By Ammar Imad
The Antiquities Department has included an ancient synagogue where Biblical prophet Nahum is purportedly buried in its 2008 renovation plans.
â€œThe Antiquities Department has added the tomb of Prophet Nahum, peace be on him, to its 2008 preservation plan,â€ said departmentâ€™s chief, Abbas al-Hussaini.
The synagogue and the tomb are situated in the northern Christian Iraqi town of al-Qoush, 40 kilometers north of Mosul.
Al-Qoush, a major Christian center in northern Iraq, had a large Jewish community before the Jewish exodus to Palestine in 1948.
The renovation of the synagogue and the tomb, archaeologists say, is an urgent matter. Some scientists say the synagogue might be irreparably damaged.
The department has put off the renovation of the tomb mainly because it lacked the right expertise and resources to have it refurbished and reconstructed.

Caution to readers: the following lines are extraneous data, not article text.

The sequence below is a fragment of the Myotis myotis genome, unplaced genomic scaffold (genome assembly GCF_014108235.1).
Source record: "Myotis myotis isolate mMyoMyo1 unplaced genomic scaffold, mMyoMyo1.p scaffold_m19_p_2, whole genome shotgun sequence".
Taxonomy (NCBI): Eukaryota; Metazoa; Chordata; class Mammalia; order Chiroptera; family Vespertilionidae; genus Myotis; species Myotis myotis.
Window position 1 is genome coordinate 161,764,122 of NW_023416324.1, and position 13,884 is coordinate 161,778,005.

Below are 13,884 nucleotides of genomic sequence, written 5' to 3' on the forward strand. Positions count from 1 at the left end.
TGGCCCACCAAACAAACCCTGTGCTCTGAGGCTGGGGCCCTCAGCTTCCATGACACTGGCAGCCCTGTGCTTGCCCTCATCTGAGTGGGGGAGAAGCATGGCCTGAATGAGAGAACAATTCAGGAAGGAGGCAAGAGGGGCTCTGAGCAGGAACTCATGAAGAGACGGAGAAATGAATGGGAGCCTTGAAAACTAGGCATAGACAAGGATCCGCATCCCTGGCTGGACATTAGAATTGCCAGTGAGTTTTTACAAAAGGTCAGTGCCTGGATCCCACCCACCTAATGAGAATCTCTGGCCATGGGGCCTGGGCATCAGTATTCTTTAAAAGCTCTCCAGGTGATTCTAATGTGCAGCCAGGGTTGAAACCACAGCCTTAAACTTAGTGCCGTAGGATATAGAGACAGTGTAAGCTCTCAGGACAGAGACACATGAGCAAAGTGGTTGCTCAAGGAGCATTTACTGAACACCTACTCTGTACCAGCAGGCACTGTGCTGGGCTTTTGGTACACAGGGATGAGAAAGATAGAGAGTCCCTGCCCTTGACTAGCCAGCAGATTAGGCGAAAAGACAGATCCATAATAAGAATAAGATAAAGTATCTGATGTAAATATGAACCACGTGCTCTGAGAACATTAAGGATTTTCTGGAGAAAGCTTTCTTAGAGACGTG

Hussaini said his department was seeking foreign assistance to renovate the site.
Prophet Nahum is venerated by all faiths and sects in Iraq, including Muslim Shiites and Sunnis.
â€œThe tomb is not important to Iraqis only. It is of an international character and can turn into a tourist attraction,â€ said Hussaini.
The start of renovation is bound to attract considerable media interest and perhaps reveal more information about the prophet of whom the Bible says very little beyond the fact that a reference to the town of al-Qoush from which he hailed.
Scientists accompanying the renovation team will examine the tomb to determine its age. The earliest traces of the synagogue itself are believed to be more than 400 years old.
There are inscriptions and plagues of varying antiquity whose readings are certain to shed more light on the tomb and the history of Jewish community in al-Qoush.
Al-Qoush is also the site of ancient monasteries; one those â€“ Raban Hormus â€“ dates to the 3rd century. It is perched like an eagleâ€™s nest on the slope of the mountain at the bottom of which al-Qoush lies
Azzaman, July 15, 2007